Fertility.
                          Varieties which ripen quite early and/or in cool/dull summers.
                          Strong, vigorous, disease-resistant varieties which cope well with a wide range of conditions and don't die easily.
                          ........and a bit of 'gut feeling' about varieties I've grown or encountered which might do well.

                          If apples are not common in your area, disease might never be a problem.
                          Apples are getting more and more common, which is good for pollination, but may be bad w. regards to diseases. My main concern at the moment is fungal infections due to wet summers, but in the long run it's always better to have given the selection some good thought from the start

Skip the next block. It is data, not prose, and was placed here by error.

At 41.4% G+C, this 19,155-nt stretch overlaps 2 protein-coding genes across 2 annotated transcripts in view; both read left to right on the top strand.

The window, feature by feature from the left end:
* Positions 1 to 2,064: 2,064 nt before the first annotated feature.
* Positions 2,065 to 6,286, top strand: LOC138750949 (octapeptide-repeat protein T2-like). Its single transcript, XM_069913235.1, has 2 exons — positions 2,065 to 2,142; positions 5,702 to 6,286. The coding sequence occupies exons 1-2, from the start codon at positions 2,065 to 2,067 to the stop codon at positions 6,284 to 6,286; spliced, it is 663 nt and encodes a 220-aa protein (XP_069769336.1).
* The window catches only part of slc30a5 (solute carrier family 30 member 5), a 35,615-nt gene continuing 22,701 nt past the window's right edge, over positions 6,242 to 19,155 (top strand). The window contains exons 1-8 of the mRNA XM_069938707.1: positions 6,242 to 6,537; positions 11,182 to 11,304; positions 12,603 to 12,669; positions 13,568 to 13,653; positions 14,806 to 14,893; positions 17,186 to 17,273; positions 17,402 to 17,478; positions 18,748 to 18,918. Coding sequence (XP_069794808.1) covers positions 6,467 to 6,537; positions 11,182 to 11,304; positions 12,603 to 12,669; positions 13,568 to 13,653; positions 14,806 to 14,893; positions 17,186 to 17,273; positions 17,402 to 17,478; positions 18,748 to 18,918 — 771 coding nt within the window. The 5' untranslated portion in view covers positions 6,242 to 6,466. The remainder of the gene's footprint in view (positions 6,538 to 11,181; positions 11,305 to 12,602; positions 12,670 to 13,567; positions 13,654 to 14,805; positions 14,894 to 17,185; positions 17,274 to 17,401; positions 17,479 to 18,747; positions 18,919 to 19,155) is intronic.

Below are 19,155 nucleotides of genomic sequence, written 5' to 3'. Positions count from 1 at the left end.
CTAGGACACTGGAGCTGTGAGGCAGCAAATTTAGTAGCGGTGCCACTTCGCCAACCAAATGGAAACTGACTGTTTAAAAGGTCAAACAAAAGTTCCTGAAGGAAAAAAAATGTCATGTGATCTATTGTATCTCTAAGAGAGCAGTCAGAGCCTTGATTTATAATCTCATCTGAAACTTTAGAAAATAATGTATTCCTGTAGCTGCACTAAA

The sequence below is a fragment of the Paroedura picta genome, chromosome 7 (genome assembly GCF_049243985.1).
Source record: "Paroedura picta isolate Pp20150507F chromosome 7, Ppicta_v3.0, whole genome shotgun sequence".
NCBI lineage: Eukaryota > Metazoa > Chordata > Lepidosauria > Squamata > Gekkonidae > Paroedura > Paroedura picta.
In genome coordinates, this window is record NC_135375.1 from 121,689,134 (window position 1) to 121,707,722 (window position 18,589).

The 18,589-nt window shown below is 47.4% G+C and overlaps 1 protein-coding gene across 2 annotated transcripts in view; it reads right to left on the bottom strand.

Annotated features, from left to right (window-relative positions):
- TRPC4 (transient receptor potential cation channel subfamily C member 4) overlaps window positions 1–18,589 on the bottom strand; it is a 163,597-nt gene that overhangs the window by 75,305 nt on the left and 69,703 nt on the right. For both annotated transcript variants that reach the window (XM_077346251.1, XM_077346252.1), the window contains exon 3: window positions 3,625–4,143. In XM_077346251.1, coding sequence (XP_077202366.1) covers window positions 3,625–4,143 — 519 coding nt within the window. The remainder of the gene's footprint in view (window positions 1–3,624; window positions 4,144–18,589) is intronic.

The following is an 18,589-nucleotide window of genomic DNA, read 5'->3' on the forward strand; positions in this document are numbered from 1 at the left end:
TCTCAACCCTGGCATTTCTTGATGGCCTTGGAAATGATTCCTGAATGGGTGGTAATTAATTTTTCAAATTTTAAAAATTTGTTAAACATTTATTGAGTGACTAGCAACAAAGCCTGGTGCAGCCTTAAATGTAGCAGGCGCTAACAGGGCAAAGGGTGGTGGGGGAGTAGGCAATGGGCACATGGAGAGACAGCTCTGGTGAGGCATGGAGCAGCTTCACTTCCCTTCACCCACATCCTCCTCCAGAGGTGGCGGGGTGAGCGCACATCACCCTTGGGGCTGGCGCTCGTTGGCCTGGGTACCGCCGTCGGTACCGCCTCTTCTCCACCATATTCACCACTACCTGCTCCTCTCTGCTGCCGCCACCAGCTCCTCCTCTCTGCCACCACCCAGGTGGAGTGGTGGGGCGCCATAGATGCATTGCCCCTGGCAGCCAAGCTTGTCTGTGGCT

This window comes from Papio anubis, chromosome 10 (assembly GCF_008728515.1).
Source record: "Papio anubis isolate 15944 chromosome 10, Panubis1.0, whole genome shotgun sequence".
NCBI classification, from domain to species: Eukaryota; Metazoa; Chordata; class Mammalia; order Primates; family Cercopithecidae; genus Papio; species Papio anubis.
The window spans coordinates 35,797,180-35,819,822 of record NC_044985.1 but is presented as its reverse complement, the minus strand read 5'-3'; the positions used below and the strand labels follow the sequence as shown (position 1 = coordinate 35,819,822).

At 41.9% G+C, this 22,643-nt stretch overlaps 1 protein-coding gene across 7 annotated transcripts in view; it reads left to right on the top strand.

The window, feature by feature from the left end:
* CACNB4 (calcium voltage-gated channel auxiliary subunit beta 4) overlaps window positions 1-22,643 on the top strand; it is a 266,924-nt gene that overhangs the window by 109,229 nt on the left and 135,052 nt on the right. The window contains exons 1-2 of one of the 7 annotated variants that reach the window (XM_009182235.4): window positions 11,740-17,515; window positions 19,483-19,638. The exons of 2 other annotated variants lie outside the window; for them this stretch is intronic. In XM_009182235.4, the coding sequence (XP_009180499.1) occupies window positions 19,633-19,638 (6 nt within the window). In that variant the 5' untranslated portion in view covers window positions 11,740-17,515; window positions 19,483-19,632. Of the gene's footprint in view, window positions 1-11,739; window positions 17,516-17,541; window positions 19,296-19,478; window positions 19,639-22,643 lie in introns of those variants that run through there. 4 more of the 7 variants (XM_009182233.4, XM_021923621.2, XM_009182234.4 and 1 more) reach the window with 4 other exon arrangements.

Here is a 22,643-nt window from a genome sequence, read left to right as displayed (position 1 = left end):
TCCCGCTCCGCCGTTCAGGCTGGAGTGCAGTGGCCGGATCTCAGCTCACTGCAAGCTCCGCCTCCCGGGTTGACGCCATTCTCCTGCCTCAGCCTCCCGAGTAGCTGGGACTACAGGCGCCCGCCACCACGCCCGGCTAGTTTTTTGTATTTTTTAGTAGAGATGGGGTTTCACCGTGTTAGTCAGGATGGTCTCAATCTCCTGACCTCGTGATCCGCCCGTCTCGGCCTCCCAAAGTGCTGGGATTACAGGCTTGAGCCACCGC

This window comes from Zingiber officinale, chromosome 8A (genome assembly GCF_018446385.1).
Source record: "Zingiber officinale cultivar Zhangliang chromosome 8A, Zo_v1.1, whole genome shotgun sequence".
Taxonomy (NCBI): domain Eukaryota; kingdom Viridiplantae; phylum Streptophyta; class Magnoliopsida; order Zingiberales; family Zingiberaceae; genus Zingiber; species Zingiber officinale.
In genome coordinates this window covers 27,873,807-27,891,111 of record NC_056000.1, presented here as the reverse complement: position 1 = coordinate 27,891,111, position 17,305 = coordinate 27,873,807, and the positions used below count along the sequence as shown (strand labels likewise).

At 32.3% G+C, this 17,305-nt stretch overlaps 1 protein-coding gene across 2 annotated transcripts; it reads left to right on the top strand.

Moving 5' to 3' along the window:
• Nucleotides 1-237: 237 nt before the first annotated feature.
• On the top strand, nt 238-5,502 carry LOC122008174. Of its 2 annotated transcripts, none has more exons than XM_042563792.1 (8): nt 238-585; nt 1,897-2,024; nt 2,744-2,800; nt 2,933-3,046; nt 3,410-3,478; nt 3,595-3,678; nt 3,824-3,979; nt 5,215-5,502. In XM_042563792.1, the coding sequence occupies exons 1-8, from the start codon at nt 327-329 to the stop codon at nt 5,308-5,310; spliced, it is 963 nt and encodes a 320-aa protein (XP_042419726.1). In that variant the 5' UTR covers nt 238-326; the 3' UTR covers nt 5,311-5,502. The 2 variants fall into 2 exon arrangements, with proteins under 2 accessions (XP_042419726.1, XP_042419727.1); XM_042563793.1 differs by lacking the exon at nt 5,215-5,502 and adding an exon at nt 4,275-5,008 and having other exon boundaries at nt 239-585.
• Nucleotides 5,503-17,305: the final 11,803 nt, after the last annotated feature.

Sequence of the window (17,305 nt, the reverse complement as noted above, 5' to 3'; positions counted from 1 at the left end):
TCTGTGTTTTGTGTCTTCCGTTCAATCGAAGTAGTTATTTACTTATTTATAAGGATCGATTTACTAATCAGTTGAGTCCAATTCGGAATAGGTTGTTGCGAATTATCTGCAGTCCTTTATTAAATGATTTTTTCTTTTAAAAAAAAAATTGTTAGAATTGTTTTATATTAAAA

Comment


                          • #14
                            Originally posted by BUFFS View Post
                            I am just south of Glasgow and the best variety for us has been the james grieve, a good dual purpose apple for this cool dull climate..
                            Ok, that's good to know. I have heard and read conflicting things about the hardiness and disease resistance of James Grieve, so a bit unsure. As yet I haven't identified what might be the determining factor between those conflicting experiences.

                            Actually, I'm probably heading to Glasgow in about 6 weeks time, I wonder if you and realfood have any recommendations about nurseries or even garden centres you are particularly keen on?